I could hear the rumble of the crowd from the narrow alcove just off stage, but I couldn’t bring myself to peek out. We were the last act, the big finish. Suddenly, my jeans felt too tight, my mouth parched.
“Anyone have any water?” I croaked. Someone handed me a juice box. This was a bad idea.
“And now, to wrap up the talent show, we have big treat for you today: The Kosher Kittens!”
We tumbled out of our hiding place, five moms in matching black t-shirts emblazoned with guitars and the words “My Mom Rocks.” All in our 40s, we were hardly kittens; seeing as how our kids all went to a Jewish Day School, the kosher part seemed appropriate.
The drummer started the beat. The bass player joined in, then the two guitars. The lone microphone in the middle of the stage was all mine. I stepped up, wrapped my sweaty palm around it, licked my lips and freaked out.
My daughters’ entire school, plus the teachers and a healthy dose of parents stared up at me on the stage, already swaying to the beat. My 4th grader waved spastically at me from center left; my 7th grader, seated near the back, ducked down and whisper-giggled to her friend. A row of adorable Kindergartners in the front held up signs for us: “You rock!” and “We love the Kosher Kittens!” That was super sweet, but 5-year-olds are a generally forgiving audience. I froze.
Back in the spring, signing up to be a Rock Star for A Day at the school’s auction had seemed such a brilliant idea. I ran around the event that evening convincing friends to join the band with me. I promised them they wouldn’t have to sing – I’d be willing to make the sacrifice, for the good of the school of course, and take on that daunting task. What they didn’t know is that fronting a band had always been a dream of mine, one I’d always been too insecure to make happen. Now might be my only chance to make it come true. It was do or die.
Here’s the catch: I’m not a great singer. I’m not even a good singer, but I love, love, love to sing. This mostly happens in the car or the kitchen or in my head. My oldest daughter has a beautiful voice and my middle one can carry a pretty tune; my husband is practically pitch perfect and the three-year-old is three so anything she sings is cute. Then there’s me with my warble and tin ear and complete lack of range. I love to sing, but I’m really self-conscious about how I sound, that I’m messing up, making people cringe. So I hardly ever sing solo in front of other people and certainly not in front of a crowd.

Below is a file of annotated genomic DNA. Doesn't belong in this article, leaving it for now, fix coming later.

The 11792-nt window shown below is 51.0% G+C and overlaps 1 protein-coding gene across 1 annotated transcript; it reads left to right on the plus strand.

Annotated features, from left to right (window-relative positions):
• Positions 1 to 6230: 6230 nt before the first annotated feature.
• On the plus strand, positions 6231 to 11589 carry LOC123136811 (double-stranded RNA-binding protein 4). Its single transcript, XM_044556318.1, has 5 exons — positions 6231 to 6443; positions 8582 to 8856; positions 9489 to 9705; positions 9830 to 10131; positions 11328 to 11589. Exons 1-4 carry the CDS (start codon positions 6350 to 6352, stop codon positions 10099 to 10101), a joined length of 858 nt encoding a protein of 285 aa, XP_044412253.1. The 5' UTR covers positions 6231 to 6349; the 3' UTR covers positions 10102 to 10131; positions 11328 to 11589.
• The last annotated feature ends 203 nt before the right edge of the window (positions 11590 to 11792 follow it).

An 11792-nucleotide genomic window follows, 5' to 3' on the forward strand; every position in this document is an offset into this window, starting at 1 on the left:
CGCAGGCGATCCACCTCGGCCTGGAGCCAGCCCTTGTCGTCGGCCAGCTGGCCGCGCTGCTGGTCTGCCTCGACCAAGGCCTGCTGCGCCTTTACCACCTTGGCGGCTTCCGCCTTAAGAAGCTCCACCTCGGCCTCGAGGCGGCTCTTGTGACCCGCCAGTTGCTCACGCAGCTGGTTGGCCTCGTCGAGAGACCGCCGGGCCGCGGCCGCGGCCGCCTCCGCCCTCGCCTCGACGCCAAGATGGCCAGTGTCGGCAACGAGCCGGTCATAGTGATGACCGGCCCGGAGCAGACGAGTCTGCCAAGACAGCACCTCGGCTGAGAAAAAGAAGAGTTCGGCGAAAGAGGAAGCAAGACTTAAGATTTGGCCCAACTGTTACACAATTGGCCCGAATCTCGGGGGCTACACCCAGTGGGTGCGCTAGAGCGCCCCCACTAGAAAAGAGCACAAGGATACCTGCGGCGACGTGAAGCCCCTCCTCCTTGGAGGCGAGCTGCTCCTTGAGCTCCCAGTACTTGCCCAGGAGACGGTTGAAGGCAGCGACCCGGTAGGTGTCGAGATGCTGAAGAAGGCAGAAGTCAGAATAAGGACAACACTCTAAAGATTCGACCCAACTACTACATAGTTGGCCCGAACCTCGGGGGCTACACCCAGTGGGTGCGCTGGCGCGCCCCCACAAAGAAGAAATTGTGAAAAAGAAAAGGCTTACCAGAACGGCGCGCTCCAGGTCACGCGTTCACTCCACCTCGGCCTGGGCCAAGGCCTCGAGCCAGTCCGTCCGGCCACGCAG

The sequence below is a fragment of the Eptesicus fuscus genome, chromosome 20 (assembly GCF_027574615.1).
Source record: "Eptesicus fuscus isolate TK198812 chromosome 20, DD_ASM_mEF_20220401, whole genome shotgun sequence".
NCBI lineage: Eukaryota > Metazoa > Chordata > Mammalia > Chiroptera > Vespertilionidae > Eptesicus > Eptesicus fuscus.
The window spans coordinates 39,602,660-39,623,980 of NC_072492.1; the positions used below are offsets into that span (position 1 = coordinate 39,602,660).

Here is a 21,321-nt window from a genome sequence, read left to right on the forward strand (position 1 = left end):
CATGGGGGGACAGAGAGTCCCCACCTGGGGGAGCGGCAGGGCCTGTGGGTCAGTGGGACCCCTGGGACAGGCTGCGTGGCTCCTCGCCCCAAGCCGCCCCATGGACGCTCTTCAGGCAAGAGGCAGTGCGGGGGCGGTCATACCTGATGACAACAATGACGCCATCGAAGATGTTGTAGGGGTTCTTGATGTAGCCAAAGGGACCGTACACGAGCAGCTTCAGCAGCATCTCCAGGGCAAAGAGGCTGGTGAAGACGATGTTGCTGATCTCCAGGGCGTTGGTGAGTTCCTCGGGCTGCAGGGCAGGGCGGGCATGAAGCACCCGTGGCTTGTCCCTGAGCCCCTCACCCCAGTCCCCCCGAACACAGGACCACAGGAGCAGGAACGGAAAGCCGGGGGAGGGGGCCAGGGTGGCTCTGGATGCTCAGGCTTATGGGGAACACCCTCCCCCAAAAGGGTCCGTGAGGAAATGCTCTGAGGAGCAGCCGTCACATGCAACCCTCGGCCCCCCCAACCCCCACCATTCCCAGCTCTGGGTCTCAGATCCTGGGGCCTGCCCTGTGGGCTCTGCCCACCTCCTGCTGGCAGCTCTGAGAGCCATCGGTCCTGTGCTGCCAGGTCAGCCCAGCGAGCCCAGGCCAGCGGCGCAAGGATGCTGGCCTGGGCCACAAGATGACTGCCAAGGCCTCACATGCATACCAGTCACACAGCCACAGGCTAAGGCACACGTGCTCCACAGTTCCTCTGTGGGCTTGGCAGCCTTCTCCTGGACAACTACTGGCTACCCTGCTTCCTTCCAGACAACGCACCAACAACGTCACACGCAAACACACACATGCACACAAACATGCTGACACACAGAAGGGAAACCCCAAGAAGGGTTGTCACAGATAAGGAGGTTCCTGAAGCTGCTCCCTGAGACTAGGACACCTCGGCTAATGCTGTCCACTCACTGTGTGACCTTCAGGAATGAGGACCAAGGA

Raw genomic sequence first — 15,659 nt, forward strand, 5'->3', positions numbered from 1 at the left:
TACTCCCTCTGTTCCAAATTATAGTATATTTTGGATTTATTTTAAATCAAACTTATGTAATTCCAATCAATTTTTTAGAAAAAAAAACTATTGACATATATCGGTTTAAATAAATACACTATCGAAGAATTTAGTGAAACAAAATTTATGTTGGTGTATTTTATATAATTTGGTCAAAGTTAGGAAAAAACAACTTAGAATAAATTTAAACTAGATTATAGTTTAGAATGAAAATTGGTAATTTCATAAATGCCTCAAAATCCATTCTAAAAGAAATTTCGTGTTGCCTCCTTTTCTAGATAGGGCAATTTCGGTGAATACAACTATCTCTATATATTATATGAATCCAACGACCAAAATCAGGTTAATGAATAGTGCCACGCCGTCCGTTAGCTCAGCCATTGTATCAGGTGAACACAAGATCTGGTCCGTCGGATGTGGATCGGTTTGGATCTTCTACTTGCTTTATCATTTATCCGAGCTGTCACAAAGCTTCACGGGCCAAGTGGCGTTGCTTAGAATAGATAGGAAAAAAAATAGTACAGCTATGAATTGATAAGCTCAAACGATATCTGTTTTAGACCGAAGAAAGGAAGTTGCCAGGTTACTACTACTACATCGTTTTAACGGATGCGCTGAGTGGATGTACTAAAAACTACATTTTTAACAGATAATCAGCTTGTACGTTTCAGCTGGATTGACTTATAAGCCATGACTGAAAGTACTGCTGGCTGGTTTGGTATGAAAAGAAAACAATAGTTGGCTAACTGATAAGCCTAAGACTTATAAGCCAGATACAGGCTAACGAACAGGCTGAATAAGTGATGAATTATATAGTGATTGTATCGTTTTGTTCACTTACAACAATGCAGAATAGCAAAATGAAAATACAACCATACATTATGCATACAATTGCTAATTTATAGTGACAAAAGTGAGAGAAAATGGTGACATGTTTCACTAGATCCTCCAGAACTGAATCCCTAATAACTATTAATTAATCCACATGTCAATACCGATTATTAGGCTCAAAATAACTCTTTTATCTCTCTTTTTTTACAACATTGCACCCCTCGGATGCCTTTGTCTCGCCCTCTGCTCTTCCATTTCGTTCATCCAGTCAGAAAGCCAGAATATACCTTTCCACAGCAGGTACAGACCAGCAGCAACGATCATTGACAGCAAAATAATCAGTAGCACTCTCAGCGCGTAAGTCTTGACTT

Which brings me back to center stage.
My band mates were replaying the lead in. The school’s Rock Band director nodded and smiled my way, cuing me and cuing me again. My mouth stayed shut. What if I screwed up the lyrics? What if I sounded horrendous? What if everyone laughed at me? What if I embarrassed my girls? What was I thinking?
Too late to back out now. It was time to find my voice.
The first few notes of “The Best Day of My Life” tiptoed out of my mouth but boomed out through the still too close microphone. My timing was a little off; I forgot some of the words; I couldn’t quite find the beat with my body. I started to sweat. I wanted to run away, but I stayed put. I closed my eyes, willed my brain to catch up and my heart to stop thrashing. Then I opened eyes, opened my mouth and just sang. A few lines in and the kids were singing along. My voice felt warm, the words dancing, my band mates jammin’. In a flash, the song was over, the crowd was going wild and I was laughing along with the rest of the Kosher Kittens.
Being brave is not about being great or even being good. It’s about stepping into a space you’ve always yearned for, one you might not be sure about, and staying in it, no matter how difficult that might be. It’s about fear, and singing or writing or parenting through it and bathing in the elation that follows. It’s about believing you will be received in all the best ways simply because you did the thing you’ve always dreamed of doing, despite the dark specter of failure, despite the naysayers in your head and worrying whether or not you’ll make other people cringe. Being brave is about having the courage to find your voice, even if it’s a little off key.
Go ahead, grab the microphone. Belt it out.
This has been a Finish the Sentence Friday post, where writers and bloggers link up with a relevant post. This week’s prompt was: “I’ve never had the courage to…”
This post is also part of the Reverb 14 December daily writing challenge, a series of reflective writing prompts designed to help let go of 2014 and move into 2015 with intention, which also happened to be about bravery.